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I, A Stressed Person, Tried A Fidget Spinner And Had Mixed Emotions

Fidget spinners are not relaxing, it turns out.

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FIRST IMPRESSIONS: As cult toys go, Tamagotchis seemed more exciting. I’m also a little sad I couldn’t get the cosmic-coloured one – its delivery time was too long. / Amazon

The design is extremely simple. There’s a plastic circle in the middle, with a satisfying indent for your fingers to hold, and three weighted spokes coming off it.


I don’t really know what you’re meant to do with a fidget spinner, so I just spin it. It spins. I try to spin it again, but it falls on the table. I pick it up and spin it again. It spins. I guess this is it.

I stare into the hypnotic blur as it spins. Maybe this is relaxing. It’s definitely a distraction. I mean, when I’m fidget spinning, I can’t do anything else. I can’t work, I can’t pick anything up – it’s a wholly consuming activity.

Becky Barnicoat / BuzzFeed

Maybe if my job was just sitting somewhere, I could really get into fidget spinning. But I certainly can’t type at the same time.

As the day goes on, there is something happening in my brain. It’s a craving. A desire to pick up the spinner, to feel the weight of it in my fingers, the whirring as it turns.

Becky Barnicoat / BuzzFeed

It’s the same feeling I used to get about smoking as a teenager. I don't think it's a good thing.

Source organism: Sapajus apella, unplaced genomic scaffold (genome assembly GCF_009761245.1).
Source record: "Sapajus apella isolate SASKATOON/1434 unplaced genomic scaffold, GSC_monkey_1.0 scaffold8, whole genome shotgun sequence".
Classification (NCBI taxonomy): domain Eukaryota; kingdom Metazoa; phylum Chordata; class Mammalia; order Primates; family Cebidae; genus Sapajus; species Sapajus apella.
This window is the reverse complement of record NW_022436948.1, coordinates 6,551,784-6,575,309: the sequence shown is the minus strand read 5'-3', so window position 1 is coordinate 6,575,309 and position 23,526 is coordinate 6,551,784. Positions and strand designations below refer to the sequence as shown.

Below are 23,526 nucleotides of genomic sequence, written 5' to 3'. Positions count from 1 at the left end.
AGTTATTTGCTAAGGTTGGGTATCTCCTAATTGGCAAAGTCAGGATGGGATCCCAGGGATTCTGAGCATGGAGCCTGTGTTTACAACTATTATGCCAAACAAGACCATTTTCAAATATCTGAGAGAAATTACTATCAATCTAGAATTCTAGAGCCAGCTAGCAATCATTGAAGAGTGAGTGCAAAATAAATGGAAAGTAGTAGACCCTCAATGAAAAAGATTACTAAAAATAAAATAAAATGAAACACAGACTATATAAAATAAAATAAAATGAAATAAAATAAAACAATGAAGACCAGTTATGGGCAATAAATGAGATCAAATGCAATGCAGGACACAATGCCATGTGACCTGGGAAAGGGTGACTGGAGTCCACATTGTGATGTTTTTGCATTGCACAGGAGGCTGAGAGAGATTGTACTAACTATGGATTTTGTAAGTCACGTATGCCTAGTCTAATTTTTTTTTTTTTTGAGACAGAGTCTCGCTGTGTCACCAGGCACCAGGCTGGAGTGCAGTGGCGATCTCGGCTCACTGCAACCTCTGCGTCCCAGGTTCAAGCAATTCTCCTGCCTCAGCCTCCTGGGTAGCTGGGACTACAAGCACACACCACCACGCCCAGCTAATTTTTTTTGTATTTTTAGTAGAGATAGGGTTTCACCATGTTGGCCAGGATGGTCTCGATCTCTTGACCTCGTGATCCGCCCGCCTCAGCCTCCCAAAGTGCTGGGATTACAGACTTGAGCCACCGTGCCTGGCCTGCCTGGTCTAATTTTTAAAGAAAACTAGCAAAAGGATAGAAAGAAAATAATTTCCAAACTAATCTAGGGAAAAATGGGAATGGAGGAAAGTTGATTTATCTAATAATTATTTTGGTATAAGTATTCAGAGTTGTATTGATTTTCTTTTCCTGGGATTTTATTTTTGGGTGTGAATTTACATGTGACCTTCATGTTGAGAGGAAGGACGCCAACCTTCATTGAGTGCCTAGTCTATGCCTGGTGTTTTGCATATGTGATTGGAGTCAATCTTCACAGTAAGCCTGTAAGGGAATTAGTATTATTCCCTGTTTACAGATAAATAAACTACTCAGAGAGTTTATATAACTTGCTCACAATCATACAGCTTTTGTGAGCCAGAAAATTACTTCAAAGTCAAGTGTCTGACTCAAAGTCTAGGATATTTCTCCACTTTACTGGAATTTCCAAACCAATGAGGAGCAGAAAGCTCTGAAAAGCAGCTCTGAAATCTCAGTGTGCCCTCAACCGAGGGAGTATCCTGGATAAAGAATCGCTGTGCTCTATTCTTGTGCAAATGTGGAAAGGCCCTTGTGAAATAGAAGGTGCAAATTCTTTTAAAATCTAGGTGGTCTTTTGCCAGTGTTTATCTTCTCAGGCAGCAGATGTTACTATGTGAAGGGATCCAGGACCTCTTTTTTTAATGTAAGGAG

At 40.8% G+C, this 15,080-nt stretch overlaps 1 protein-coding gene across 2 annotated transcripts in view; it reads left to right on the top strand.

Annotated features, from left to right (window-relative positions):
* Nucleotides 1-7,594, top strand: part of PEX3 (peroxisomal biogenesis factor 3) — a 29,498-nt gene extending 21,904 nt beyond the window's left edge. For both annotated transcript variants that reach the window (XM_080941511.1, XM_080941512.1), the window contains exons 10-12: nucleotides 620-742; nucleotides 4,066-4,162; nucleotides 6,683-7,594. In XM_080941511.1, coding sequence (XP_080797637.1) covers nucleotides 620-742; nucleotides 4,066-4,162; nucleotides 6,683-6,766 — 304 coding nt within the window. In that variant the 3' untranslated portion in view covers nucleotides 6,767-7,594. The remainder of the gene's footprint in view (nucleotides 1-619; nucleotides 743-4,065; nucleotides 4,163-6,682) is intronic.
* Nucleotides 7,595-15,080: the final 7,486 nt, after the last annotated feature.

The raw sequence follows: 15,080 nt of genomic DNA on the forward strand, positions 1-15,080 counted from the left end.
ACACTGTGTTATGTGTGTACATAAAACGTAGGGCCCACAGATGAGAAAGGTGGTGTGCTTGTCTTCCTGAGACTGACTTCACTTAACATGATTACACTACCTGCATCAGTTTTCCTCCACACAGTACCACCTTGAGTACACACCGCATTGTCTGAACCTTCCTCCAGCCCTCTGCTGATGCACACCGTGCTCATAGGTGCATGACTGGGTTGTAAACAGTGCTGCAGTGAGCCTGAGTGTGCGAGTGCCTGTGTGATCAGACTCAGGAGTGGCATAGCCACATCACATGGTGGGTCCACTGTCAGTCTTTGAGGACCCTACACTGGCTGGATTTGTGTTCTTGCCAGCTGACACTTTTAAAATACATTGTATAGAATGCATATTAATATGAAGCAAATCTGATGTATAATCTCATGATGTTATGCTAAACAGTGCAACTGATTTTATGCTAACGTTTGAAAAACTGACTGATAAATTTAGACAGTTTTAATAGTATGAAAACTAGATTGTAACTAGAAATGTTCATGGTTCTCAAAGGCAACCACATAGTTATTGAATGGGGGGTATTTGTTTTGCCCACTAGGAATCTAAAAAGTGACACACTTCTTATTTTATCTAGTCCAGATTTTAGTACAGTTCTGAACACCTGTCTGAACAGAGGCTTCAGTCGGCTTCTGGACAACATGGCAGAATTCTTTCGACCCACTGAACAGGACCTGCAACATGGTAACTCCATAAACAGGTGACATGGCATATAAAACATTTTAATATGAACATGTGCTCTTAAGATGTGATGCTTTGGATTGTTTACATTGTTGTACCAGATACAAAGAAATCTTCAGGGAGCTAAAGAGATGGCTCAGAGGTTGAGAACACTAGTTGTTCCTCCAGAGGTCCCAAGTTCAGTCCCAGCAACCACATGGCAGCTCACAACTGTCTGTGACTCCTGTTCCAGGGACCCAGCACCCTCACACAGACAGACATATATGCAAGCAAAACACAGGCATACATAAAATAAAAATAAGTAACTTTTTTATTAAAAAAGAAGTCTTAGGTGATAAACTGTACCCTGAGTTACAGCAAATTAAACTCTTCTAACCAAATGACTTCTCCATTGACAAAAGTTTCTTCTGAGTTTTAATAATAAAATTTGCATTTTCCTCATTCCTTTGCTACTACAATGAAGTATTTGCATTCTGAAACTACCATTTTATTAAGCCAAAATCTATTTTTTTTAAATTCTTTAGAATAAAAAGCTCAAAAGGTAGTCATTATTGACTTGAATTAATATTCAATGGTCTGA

OK, time to test this thing in the real world. The tube in London is quite a stressful place. It’s very crowded and everyone in the city is pretty tense ATM. I get the fidget spinner out on my commute to see if it unwinds me.

Becky Barnicoat / BuzzFeed

It does not. I feel like a nervous person fidgeting with something. It makes me feel weird, and I definitely notice a few concerned glances from my fellow commuters.


I get home and show my other half the fidget spinner. He is immediately deeply smitten with it. He starts fantasising about watching movie marathons while fidget spinning, which he feels would be an extremely relaxing experience.

As the days pass, I find myself avoiding the fidget spinner. I can tell I could get addicted to it, and addiction is not a relaxing state for me. Neither is fidgeting. I prefer calmness and quiet when I’m stressed, not rapid movement and rattling noise.

I’ve decided that the fidget spinner is not stress-reducing, at least not for me. And I think not for this dog who went viral with a fidget spinner on his nose:

Look at his worried eyes:

Twitter: @hudsonhongo

Honestly, I relate to the pressure he’s under. All week I’ve felt I should be enjoying the fidget spinner, but the way it tangles in my fingers and demands my attention just stresses me out. I think I'll leave this one for the rest of the world to enjoy.


It's worth it if:

• You're the sort of person who finds fidgeting "relaxing".

• You don't care about being relaxed, you just love to fidget.

• You need to take part in the trend everyone was talking about two weeks ago.

It's not worth it if:

• Like me, you find sitting still and breathing slowly more relaxing than fidgeting.

• You're not that coordinated and will drop it all the time.

• You think you'll get bored with it in a day and don't want to add more unnecessary plastic waste to the planet.

You can buy a glamorous cosmic-coloured fidget spinner on Amazon here.